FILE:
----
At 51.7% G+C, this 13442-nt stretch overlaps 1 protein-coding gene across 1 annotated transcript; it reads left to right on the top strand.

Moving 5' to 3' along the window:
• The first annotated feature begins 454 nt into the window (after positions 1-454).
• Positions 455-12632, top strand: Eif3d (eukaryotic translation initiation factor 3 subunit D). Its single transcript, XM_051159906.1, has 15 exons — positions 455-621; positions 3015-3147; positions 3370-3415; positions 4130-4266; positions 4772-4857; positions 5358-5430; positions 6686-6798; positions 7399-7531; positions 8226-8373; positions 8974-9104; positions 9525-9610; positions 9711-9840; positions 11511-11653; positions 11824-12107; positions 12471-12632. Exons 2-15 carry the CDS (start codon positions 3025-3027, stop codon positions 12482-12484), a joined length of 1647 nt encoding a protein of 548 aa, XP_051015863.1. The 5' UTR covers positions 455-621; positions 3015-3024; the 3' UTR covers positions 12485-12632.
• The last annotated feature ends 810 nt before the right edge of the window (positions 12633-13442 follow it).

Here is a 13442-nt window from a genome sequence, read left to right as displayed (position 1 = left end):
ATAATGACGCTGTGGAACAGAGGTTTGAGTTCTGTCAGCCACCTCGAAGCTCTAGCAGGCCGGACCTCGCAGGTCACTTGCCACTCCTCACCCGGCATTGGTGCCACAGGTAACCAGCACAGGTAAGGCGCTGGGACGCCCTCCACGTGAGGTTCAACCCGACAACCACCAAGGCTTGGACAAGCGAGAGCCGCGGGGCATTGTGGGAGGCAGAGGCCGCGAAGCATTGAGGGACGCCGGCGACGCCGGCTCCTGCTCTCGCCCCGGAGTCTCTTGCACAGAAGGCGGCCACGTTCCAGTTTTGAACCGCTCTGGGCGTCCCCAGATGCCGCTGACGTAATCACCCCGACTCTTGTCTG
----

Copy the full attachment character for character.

At 51.7% G+C, this 13442-nt stretch overlaps 1 protein-coding gene across 1 annotated transcript; it reads left to right on the top strand.

Moving 5' to 3' along the window:
• The first annotated feature begins 454 nt into the window (after positions 1-454).
• Positions 455-12632, top strand: Eif3d (eukaryotic translation initiation factor 3 subunit D). Its single transcript, XM_051159906.1, has 15 exons — positions 455-621; positions 3015-3147; positions 3370-3415; positions 4130-4266; positions 4772-4857; positions 5358-5430; positions 6686-6798; positions 7399-7531; positions 8226-8373; positions 8974-9104; positions 9525-9610; positions 9711-9840; positions 11511-11653; positions 11824-12107; positions 12471-12632. Exons 2-15 carry the CDS (start codon positions 3025-3027, stop codon positions 12482-12484), a joined length of 1647 nt encoding a protein of 548 aa, XP_051015863.1. The 5' UTR covers positions 455-621; positions 3015-3024; the 3' UTR covers positions 12485-12632.
• The last annotated feature ends 810 nt before the right edge of the window (positions 12633-13442 follow it).

Here is a 13442-nt window from a genome sequence, read left to right as displayed (position 1 = left end):
ATAATGACGCTGTGGAACAGAGGTTTGAGTTCTGTCAGCCACCTCGAAGCTCTAGCAGGCCGGACCTCGCAGGTCACTTGCCACTCCTCACCCGGCATTGGTGCCACAGGTAACCAGCACAGGTAAGGCGCTGGGACGCCCTCCACGTGAGGTTCAACCCGACAACCACCAAGGCTTGGACAAGCGAGAGCCGCGGGGCATTGTGGGAGGCAGAGGCCGCGAAGCATTGAGGGACGCCGGCGACGCCGGCTCCTGCTCTCGCCCCGGAGTCTCTTGCACAGAAGGCGGCCACGTTCCAGTTTTGAACCGCTCTGGGCGTCCCCAGATGCCGCTGACGTAATCACCCCGACTCTTGTCTG